Saturday, April 6, 2019
At last, winter is over, the Christmas decorations have long since been stashed in the attic, and the empty space in our living room and on mantels and hutches seems to invite more mementos, for nature truly does abhor a vacuum.
Time for spring cleaning! Sometimes when I go on a cleaning streak, I fool myself that I’m accomplishing something meaningful. Sometimes I organize and clean the things in my life to give myself the illusion of control, which is far more feasible over things than it is over circumstances or negative attitudes.
My husband often jokes that our house looks like a museum, not because its contents are of great material value, but because we tend to collect and display many things. I attribute such proclivities of mine to genetics. My aunt left me her collections – spoons, teacups, Hummel figurines; and my mother her collections of books and Russian Easter eggs. I guess I am just too sentimental not to display them. And of course, my husband and I had to add to this by collecting books and spoons of our own, and Christmas ornaments unique to every place we have visited.
The upfront cost of these trinkets was minimal, and they do bring smiles to our faces when they trigger the associated memories. But they take up wall space, and drawer space, and make dusting seem like an endless task. As you might imagine, I tend to put this off for special occasions or for when we are expecting company. No doubt our allergies would improve if we didn’t have so much to dust!
My husband got the bug for collecting from the beach, which at least has no additional monetary cost beyond the expense of traveling there. First it was shells, then sharks’ teeth, and now fossils that delight us as we marvel that petrified horse toes, ankle bones of a camel, and other rare finds wash up on the shore!
He has run out of space for these in the collector’s chests I bought him one Christmas. (Yes, one of the problems with having a lot of stuff is that you have to buy more stuff to organize and store it). So now the best of these treasures find temporary lodging there until they are relegated to the garage, replaced by newer and more interesting specimens.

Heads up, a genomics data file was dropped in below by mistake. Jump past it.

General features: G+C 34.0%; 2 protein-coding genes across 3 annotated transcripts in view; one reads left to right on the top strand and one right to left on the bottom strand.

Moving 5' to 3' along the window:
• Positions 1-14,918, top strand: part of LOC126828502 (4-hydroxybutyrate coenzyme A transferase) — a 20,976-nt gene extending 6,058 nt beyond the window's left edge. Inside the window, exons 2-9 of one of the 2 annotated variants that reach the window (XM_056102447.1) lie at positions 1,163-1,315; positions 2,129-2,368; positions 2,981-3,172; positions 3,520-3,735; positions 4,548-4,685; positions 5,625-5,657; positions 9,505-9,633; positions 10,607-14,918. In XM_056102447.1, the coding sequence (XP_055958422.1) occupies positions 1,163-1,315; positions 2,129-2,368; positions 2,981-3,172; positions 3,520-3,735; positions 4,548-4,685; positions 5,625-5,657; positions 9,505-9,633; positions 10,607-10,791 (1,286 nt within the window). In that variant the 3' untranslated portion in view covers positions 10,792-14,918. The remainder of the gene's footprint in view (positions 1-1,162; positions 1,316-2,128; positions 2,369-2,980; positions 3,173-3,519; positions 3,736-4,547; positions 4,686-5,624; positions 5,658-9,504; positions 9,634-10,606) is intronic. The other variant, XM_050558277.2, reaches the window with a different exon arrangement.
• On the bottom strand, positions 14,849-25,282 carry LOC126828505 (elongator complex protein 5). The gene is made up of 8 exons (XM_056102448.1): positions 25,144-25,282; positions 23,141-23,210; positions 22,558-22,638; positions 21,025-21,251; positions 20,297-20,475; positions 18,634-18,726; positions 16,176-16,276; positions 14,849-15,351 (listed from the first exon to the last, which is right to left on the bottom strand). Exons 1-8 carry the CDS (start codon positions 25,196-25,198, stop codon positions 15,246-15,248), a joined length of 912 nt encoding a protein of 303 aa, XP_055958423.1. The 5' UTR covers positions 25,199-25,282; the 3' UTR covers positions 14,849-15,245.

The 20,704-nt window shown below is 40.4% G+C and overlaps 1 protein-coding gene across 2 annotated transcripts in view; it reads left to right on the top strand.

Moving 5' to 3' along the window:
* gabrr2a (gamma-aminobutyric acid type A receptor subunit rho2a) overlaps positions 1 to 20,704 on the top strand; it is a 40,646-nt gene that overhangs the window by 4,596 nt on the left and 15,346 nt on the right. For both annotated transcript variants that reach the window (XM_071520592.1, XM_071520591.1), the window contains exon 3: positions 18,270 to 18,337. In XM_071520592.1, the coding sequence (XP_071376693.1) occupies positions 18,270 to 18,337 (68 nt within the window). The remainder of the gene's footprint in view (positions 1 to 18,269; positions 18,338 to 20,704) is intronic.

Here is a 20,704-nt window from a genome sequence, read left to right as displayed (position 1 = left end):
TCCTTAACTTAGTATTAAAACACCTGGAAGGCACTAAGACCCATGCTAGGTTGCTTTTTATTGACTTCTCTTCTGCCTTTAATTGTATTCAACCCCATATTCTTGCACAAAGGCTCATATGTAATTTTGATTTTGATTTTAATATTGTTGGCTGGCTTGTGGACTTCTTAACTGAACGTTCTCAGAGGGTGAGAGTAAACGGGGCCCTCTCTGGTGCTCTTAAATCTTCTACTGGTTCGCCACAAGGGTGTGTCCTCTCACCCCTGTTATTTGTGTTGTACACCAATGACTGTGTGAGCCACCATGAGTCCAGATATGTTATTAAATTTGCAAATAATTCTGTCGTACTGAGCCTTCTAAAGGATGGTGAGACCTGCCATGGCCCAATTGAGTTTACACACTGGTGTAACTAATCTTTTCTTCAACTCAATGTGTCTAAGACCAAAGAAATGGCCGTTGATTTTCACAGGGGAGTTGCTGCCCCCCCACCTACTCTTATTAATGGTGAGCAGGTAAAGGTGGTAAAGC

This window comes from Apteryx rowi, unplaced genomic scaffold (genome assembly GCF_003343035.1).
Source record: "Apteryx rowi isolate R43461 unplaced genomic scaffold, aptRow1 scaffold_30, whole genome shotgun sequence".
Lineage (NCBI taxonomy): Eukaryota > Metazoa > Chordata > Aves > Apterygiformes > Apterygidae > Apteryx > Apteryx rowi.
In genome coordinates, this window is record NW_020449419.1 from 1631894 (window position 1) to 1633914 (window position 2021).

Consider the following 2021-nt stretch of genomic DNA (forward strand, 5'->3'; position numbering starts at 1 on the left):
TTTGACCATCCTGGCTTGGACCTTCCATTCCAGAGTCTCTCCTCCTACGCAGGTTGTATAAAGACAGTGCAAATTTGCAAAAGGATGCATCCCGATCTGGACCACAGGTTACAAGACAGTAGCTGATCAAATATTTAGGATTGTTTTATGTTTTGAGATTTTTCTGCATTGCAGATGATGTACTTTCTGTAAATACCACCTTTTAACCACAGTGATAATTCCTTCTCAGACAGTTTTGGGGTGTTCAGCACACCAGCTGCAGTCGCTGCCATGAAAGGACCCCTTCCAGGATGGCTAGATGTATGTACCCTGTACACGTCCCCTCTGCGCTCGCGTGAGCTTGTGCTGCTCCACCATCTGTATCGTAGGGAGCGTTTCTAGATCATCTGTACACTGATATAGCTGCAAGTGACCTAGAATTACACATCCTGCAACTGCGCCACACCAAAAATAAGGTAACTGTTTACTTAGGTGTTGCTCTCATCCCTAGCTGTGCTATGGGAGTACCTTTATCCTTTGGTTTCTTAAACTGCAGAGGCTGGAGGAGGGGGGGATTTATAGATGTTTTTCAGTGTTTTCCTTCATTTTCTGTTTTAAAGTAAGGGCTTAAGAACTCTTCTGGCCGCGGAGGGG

Speaking of the garage, its musty corners have been the bane of my existence lately as I continue the never-ending chore of sorting through old stuff. Stuff that got dumped in boxes, moved to a paid storage facility, then from one closet and garage to the next. It followed us, binding us like the chains of Ebenezer Scrooge, as we moved from one home to another, as I closed my private practice, and as my mother closed her gift shop and moved from Pennsylvania to Florida.
When our son outgrew his childhood things, went to college, moved into his own place, and got married, guess who was left holding his unwanted stuff? When my mother and then my husband’s mother moved from their homes to an assisted living facility and then passed into eternity, we became curators of their remaining stuff.
At first I justified this by rationalizing that we are documenting our family history and preserving family heirlooms for future generations. And sometimes I do enjoy opening boxes for the thrill of perhaps discovering some lost treasure, or awakening a joyful memory that has slumbered through the years, or wondering about people I don’t recognize in old photos of family get-togethers.
Yet some memories are best left undisturbed, and the reminder can be as troubling as finding a silverfish scurrying across a dainty embroidered napkin. When I am being honest with myself, I realize that the costs of holding on to these unneeded things can be stifling and oppressive. The expense of a storage facility, in retrospect, was totally unjustified as I have recently opened cartons only to find that their contents are obsolete, damaged by time and the elements, or not worth saving in the first place.